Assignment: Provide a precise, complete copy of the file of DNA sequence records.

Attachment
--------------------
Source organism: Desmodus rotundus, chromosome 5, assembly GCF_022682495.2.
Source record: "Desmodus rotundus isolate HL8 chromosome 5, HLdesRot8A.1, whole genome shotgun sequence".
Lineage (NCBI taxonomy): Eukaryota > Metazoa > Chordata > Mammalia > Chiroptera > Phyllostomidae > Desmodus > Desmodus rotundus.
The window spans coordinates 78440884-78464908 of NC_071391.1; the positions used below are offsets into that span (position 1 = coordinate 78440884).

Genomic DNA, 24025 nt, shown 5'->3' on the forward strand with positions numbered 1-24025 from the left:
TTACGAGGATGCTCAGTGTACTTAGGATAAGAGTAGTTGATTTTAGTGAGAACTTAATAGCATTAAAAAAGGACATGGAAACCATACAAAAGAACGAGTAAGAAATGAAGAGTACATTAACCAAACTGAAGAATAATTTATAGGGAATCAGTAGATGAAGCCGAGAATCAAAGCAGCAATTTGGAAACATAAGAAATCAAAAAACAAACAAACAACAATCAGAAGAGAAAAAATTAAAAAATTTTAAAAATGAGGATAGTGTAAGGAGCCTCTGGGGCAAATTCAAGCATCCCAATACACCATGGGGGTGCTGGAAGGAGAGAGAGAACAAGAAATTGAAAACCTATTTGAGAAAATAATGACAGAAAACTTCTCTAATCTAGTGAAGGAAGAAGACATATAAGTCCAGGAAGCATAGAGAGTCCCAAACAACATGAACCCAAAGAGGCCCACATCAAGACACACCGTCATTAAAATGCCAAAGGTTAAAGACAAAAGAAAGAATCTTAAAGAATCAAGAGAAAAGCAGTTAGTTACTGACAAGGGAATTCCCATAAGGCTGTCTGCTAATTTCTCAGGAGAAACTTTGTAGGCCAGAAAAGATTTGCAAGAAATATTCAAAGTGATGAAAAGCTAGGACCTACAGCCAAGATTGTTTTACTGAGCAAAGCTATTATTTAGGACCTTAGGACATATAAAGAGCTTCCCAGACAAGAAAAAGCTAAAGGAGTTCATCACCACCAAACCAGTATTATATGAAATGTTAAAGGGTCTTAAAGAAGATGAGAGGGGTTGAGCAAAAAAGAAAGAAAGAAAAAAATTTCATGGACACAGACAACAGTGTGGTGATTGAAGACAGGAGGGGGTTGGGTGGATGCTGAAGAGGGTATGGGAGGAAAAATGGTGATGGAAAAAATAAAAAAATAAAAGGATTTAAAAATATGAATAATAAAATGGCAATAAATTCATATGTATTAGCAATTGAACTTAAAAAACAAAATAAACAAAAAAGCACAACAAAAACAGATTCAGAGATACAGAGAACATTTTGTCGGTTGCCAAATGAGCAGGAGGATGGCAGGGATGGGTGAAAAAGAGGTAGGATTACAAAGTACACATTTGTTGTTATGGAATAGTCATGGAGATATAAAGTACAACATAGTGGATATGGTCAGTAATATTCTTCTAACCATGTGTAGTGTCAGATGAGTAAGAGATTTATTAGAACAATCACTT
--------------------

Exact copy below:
Source organism: Desmodus rotundus, chromosome 5, assembly GCF_022682495.2.
Source record: "Desmodus rotundus isolate HL8 chromosome 5, HLdesRot8A.1, whole genome shotgun sequence".
Lineage (NCBI taxonomy): Eukaryota > Metazoa > Chordata > Mammalia > Chiroptera > Phyllostomidae > Desmodus > Desmodus rotundus.
The window spans coordinates 78440884-78464908 of NC_071391.1; the positions used below are offsets into that span (position 1 = coordinate 78440884).

Genomic DNA, 24025 nt, shown 5'->3' on the forward strand with positions numbered 1-24025 from the left:
TTACGAGGATGCTCAGTGTACTTAGGATAAGAGTAGTTGATTTTAGTGAGAACTTAATAGCATTAAAAAAGGACATGGAAACCATACAAAAGAACGAGTAAGAAATGAAGAGTACATTAACCAAACTGAAGAATAATTTATAGGGAATCAGTAGATGAAGCCGAGAATCAAAGCAGCAATTTGGAAACATAAGAAATCAAAAAACAAACAAACAACAATCAGAAGAGAAAAAATTAAAAAATTTTAAAAATGAGGATAGTGTAAGGAGCCTCTGGGGCAAATTCAAGCATCCCAATACACCATGGGGGTGCTGGAAGGAGAGAGAGAACAAGAAATTGAAAACCTATTTGAGAAAATAATGACAGAAAACTTCTCTAATCTAGTGAAGGAAGAAGACATATAAGTCCAGGAAGCATAGAGAGTCCCAAACAACATGAACCCAAAGAGGCCCACATCAAGACACACCGTCATTAAAATGCCAAAGGTTAAAGACAAAAGAAAGAATCTTAAAGAATCAAGAGAAAAGCAGTTAGTTACTGACAAGGGAATTCCCATAAGGCTGTCTGCTAATTTCTCAGGAGAAACTTTGTAGGCCAGAAAAGATTTGCAAGAAATATTCAAAGTGATGAAAAGCTAGGACCTACAGCCAAGATTGTTTTACTGAGCAAAGCTATTATTTAGGACCTTAGGACATATAAAGAGCTTCCCAGACAAGAAAAAGCTAAAGGAGTTCATCACCACCAAACCAGTATTATATGAAATGTTAAAGGGTCTTAAAGAAGATGAGAGGGGTTGAGCAAAAAAGAAAGAAAGAAAAAAATTTCATGGACACAGACAACAGTGTGGTGATTGAAGACAGGAGGGGGTTGGGTGGATGCTGAAGAGGGTATGGGAGGAAAAATGGTGATGGAAAAAATAAAAAAATAAAAGGATTTAAAAATATGAATAATAAAATGGCAATAAATTCATATGTATTAGCAATTGAACTTAAAAAACAAAATAAACAAAAAAGCACAACAAAAACAGATTCAGAGATACAGAGAACATTTTGTCGGTTGCCAAATGAGCAGGAGGATGGCAGGGATGGGTGAAAAAGAGGTAGGATTACAAAGTACACATTTGTTGTTATGGAATAGTCATGGAGATATAAAGTACAACATAGTGGATATGGTCAGTAATATTCTTCTAACCATGTGTAGTGTCAGATGAGTAAGAGATTTATTAGAACAATCACTT